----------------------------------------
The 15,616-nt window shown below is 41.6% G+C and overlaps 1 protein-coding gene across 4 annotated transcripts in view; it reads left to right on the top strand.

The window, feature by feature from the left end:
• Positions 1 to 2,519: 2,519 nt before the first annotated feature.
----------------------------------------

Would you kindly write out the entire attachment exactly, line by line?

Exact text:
The 15,616-nt window shown below is 41.6% G+C and overlaps 1 protein-coding gene across 4 annotated transcripts in view; it reads left to right on the top strand.

The window, feature by feature from the left end:
• Positions 1 to 2,519: 2,519 nt before the first annotated feature.